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Improving the Lives of Older Adults
Restoring purpose to patients in geriatric care.
“Many years ago I had an elderly patient who suffered from a condition that left her unable to express herself,” says Amy Greminger, a faculty member in the University of Minnesota Medical School, Duluth Campus. “As a physician, it was my job to treat her physical illness. This is challenging when there are communication barriers.” After noting a decline in the patient’s condition, Greminger worked to treat the patient’s medical condition, but the patient still struggled.
Greminger spoke with the family and care team: nurses, a social worker, and certified nursing assistants (CNA’s) about the timing of the decline. It correlated with the time when the patient's friend was no longer able to visit. Because of this information, the team decided to focus on wellbeing, and was able to get the resident on a list for regular pet therapy.
“The patient began to improve. Consistent visits from a pet brought a lot of joy,” says Greminger. “We will never know if she got better on her own or if it was because of the pet therapy.” Greminger acknowledges that a combination of factors affect a patient’s health. “There is one thing I do know: having meaning in one’s life makes a difference."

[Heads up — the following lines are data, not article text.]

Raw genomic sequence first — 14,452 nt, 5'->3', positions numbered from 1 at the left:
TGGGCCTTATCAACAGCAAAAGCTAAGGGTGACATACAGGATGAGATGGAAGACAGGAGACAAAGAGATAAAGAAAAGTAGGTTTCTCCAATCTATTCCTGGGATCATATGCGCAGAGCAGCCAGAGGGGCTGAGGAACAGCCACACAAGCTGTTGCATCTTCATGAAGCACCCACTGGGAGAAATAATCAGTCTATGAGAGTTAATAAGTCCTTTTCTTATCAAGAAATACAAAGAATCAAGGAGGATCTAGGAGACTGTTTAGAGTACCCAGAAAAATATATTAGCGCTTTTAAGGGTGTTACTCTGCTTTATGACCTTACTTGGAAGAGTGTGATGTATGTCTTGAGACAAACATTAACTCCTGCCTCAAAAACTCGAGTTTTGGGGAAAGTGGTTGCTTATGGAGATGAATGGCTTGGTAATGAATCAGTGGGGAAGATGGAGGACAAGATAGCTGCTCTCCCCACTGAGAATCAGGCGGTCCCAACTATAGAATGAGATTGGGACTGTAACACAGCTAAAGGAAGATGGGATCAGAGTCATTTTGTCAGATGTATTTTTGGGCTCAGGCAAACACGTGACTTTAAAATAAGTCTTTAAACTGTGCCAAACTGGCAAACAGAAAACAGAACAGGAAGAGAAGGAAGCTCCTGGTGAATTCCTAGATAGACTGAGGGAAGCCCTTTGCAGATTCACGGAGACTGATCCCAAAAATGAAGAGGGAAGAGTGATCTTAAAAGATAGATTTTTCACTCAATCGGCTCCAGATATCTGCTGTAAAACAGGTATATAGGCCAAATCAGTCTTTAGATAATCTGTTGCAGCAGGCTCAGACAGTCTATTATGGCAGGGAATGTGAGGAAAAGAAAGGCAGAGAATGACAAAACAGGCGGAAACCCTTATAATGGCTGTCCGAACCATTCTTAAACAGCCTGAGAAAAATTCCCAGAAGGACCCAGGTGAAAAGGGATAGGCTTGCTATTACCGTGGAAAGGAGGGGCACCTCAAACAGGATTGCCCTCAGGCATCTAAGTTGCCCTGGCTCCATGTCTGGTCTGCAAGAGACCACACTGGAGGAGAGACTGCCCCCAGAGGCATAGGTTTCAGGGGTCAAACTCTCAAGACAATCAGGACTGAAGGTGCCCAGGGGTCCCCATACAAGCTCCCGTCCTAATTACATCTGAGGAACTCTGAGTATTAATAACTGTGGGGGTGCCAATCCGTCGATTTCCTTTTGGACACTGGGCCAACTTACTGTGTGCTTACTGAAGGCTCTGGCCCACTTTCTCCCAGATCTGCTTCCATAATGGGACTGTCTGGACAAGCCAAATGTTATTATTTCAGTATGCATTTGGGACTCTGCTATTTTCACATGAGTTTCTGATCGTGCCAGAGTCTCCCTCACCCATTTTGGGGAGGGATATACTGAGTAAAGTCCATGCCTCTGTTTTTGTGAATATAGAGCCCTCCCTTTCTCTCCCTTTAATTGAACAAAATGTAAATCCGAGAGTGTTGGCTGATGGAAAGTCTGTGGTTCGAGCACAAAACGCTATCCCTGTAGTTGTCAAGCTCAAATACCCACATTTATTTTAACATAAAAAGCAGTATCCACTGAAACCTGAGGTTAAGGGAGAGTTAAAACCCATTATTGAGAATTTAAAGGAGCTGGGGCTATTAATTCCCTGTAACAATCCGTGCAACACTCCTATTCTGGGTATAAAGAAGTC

Greminger says it’s important for all medical doctors to stay abreast of developments in elder care because the number of people in the aging population is growing at a staggering rate. According to the Center for Disease Control, the population of U.S. citizens over the age of 70 is predicted to increase from 37 million to 66 million people by 2030. Now, in 2019, according to the Alzheimer’s Association, an estimated 5.8 million Americans of all ages are living with Alzheimer's dementia. Furthermore, by 2050, the number of people age 65 and older with Alzheimer’s dementia may grow to a projected 13.8 million, barring medical breakthroughs to prevent, slow, or cure the disease.
The situation is especially concerning to Greminger because, in addition to her work at the medical school, Greminger is a physician on the hospice care team at Essentia Health in Duluth. She often cares for people suffering from dementia.
“Patients need to find meaning and purpose in their lives as dementia progresses,” she says. “We see patients who have lost many of their family connections. Most are unable to do their previous jobs, and their sense of purpose is diminished.” As physicians, Greminger and her colleagues are starting to look past the physical ailments of patients in order to help them maintain a sense of who they are.
A few years ago, Greminger and a medical student reviewed the literature about which activities maintain the quality of life for nursing home patients. The results shaped Greminger’s current practice.
“We found that an integrated approach on the side of the caregiver was beneficial," Greminger says. "When physicians joined forces with case managers, nurses, CNA’s, chaplains, social workers, and specialized therapists, good things happened. When all aspects of a person were considered, and specialized therapy was introduced, the quality of life was much higher.”